Troubled K-12 Virtual School Receives 1-Year Charter Extension—With Conditions
The state’s largest K-12 virtual school will stay open for one more year.
Struggling with poor academic performance, compliance, and board governance issues, 12-year-old Colorado Virtual Academy had faced opposition from its authorizer, Adams 12 Five Star in January. The district’s board agreed unanimously Wednesday night that a one-year extension of the school’s charter would be beneficial to students and their families.
The arrangement comes with conditions.
The one-year charter renewal, which has yet to be inked, would require that COVA find a new charter authorizer by June 2014. At that time, Adams 12 Five Star will be off the hook for overseeing COVA’s improvement.
“I like the resolution. It’s tight, it’s specific and it gives you the chance you need to turn the ship around,” said Adams 12 Five Star Board of Education Vice President Norm Jennings.
Board of Education members spoke to a packed audience, half of which were at the meeting to support COVA. The other half came because of a Fox 31 investigative report into the district’s accounting practices.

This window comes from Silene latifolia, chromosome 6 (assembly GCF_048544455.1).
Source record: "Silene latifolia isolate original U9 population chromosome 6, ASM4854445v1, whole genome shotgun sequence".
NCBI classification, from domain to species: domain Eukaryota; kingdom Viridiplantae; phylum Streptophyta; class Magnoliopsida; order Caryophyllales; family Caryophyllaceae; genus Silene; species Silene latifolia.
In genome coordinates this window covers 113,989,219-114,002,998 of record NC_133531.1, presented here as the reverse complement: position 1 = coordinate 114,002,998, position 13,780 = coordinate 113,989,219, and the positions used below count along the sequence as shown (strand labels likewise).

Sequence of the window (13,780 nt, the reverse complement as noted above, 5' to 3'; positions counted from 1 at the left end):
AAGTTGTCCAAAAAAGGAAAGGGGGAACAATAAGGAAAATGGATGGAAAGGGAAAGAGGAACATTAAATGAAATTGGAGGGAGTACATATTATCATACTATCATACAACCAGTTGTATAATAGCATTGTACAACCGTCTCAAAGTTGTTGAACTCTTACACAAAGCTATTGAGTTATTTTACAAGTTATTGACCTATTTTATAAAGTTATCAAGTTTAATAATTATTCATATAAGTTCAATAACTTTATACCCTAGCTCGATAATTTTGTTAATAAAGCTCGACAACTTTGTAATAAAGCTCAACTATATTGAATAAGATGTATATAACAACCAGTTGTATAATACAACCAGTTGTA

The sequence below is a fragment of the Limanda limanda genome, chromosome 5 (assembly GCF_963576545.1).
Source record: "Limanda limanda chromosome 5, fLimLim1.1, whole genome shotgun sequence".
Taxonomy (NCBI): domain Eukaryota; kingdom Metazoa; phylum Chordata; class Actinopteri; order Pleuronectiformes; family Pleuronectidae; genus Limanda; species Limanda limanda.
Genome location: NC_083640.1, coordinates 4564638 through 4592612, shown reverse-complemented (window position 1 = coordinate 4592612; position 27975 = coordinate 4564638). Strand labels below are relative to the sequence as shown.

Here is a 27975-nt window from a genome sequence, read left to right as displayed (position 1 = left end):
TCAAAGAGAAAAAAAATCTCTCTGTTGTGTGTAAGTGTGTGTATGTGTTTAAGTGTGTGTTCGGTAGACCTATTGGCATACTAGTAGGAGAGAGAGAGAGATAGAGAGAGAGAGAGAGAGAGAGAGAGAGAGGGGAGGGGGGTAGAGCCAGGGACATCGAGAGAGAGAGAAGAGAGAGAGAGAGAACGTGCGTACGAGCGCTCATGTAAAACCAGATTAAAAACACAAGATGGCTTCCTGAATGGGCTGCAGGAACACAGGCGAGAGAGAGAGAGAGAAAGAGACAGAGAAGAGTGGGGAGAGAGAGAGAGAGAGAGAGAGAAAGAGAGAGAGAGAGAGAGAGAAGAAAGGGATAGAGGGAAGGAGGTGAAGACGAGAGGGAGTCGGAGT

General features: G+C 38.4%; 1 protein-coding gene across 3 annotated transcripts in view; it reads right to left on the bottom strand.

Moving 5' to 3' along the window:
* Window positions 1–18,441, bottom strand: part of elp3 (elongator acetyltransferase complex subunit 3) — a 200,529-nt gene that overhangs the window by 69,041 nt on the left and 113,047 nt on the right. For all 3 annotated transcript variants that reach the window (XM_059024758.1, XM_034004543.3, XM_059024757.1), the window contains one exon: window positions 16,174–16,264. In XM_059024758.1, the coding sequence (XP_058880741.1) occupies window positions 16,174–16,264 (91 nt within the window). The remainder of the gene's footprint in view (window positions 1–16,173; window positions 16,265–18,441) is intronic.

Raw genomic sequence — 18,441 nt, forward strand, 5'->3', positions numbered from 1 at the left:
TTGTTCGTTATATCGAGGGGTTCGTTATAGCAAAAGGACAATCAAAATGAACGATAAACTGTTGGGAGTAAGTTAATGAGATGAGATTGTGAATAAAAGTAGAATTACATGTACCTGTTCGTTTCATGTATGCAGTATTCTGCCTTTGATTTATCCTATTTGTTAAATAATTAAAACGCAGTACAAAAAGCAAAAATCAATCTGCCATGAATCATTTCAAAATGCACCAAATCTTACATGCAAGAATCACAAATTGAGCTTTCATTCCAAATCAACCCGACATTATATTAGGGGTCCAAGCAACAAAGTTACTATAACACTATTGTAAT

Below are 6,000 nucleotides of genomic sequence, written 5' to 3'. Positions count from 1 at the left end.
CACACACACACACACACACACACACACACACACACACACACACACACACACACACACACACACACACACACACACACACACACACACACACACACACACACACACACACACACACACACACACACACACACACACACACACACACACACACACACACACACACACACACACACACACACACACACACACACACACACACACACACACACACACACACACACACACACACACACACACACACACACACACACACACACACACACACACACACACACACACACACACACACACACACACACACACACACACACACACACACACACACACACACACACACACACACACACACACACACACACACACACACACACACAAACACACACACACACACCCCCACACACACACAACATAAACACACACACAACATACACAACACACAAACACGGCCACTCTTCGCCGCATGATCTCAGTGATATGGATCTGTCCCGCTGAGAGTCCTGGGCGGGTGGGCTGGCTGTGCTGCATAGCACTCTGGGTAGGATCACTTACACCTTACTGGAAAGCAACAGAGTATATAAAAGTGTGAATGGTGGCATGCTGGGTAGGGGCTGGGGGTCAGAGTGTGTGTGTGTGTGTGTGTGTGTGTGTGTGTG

In recent weeks, Adams 12 Five Star Board of Education members have received hundreds of emails, cards and letters from COVA parents and students pleading to keep the school open. At Wednesday’s meeting, COVA High School student Sarah Fanning summed up their perspective during the public comment period.
“COVA means the world to me it’s been my school for five years. It’s been perfect for me,” she said. “I hope that you take this decision seriously. COVA doesn’t work for everyone.”
The school’s 22 percent graduation rate, high student turnover, and questions about COVA’s management company, K12 Inc., originally led Adams 12 Five Star staff to recommend denying the virtual school’s multiyear charter application.
The one-year extension, proposed by COVA officials at a January 16 meeting, seemed to be an easier pill to swallow. Board Member Frederick Schaefer said he came to the meeting prepared to vote against it, but changed his mind because he believed supporting charter schools was important.
“You of all people are incredibly motivated to produce right now,” Schaefer said to COVA Board Member Randy DeHoff. “I’m expecting some pretty amazing things.”
While it wasn’t a multiyear agreement, the unanimous vote from board members pleased COVA parent Venicia Bradley, who drove from Colorado Springs with her husband Tim, and her son Gabriel to attend the meeting.
“I’m relieved,” she said. “COVA stands behind us and we stand behind them because the staff there is really great. They do take the time. It works for individuals.”
COVA and Adams 12 have until February 15 to finalize their agreement. Then the real work begins.
Ultimately, COVA Board Member Randy DeHoff says he thinks the outlook for the school is positive.
“We’ve got our work cut out for us, but we know that and we’re confident that we can get there,” he said.
You can read more from our series: Investigating K-12 Online Education